Mentions: To examine the influence of NEC on macrophage accumulation in the context of an acute inflammatory response, we stimulated wild-type BALB/c mice with LPS and blood was collected for FACS analysis after 4 h. In agreement with the data shown in Figure 2, oral administration of NEC diminished blood accumulation of F4/80+ cells (4-fold; p≤0.05) in the total leukocyte population with LPS stimulation (Figure 3A).

Bottom Line: Here, we confirm the immunosuppressive effects of NEC in vivo and further examine its molecular mechanisms to better understand therapeutic potential.Administration of NEC by oral gavage resulted in a reduction of blood monocytes, decreased levels of both TLR4 and RAGE expression, and inhibited secretion of MCP-1.These data demonstrate that curcumin can suppress inflammation by inhibiting macrophage migration via NFκB and MCP-1 inhibition and establish that NEC is an effective therapeutic formulation to increase the bioavailability of curcumin in order to facilitate this response.

View Article: PubMed Central - PubMed

Affiliation: Division of Rheumatology and Immunology, Wexner Medical Center at The Ohio State University, Columbus, Ohio, United States of America; Department of Internal Medicine, Wexner Medical Center at The Ohio State University, Columbus, Ohio, United States of America.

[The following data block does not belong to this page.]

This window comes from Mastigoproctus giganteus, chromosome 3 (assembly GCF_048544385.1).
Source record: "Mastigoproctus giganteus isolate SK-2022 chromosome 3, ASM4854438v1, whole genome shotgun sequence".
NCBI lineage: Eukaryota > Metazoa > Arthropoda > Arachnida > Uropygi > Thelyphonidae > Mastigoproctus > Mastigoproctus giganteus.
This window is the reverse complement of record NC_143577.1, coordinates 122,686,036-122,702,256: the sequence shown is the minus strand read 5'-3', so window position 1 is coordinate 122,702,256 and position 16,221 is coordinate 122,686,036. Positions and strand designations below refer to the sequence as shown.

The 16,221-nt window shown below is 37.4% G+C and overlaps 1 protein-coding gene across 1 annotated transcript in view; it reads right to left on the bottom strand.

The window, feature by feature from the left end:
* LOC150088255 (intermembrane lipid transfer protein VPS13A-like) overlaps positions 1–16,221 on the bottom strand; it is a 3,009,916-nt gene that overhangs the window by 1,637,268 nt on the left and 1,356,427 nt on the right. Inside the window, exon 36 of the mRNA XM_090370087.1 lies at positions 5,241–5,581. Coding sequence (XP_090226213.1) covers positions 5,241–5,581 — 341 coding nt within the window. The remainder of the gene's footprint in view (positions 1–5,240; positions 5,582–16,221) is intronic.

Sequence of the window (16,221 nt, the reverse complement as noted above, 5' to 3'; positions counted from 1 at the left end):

ABSTRACT
Despite the widespread use of curcumin for centuries in Eastern medicine as an anti-inflammatory agent, its molecular actions and therapeutic viability have only recently been explored. While curcumin does have potential therapeutic efficacy, both solubility and bioavailability must be improved before it can be more successfully translated to clinical care. We have previously reported a novel formulation of nano-emulsion curcumin (NEC) that achieves significantly greater plasma concentrations in mice after oral administration. Here, we confirm the immunosuppressive effects of NEC in vivo and further examine its molecular mechanisms to better understand therapeutic potential. Using transgenic mice harboring an NFκB-luciferase reporter gene, we demonstrate a novel application of this in vivo inflammatory model to test the efficacy of NEC administration by bioluminescent imaging and show that LPS-induced NFκB activity was suppressed with NEC compared to an equivalent amount of curcumin in aqueous suspension. Administration of NEC by oral gavage resulted in a reduction of blood monocytes, decreased levels of both TLR4 and RAGE expression, and inhibited secretion of MCP-1. Mechanistically, curcumin blocked LPS-induced phosphorylation of the p65 subunit of NFκB and IκBα in murine macrophages. In a mouse model of peritonitis, NEC significantly reduced macrophage recruitment, but not T-cell or B-cell levels. In addition, curcumin treatment of monocyte derived cell lines and primary human macrophages in vitro significantly inhibited cell migration. These data demonstrate that curcumin can suppress inflammation by inhibiting macrophage migration via NFκB and MCP-1 inhibition and establish that NEC is an effective therapeutic formulation to increase the bioavailability of curcumin in order to facilitate this response.

Show MeSH
Related in: MedlinePlus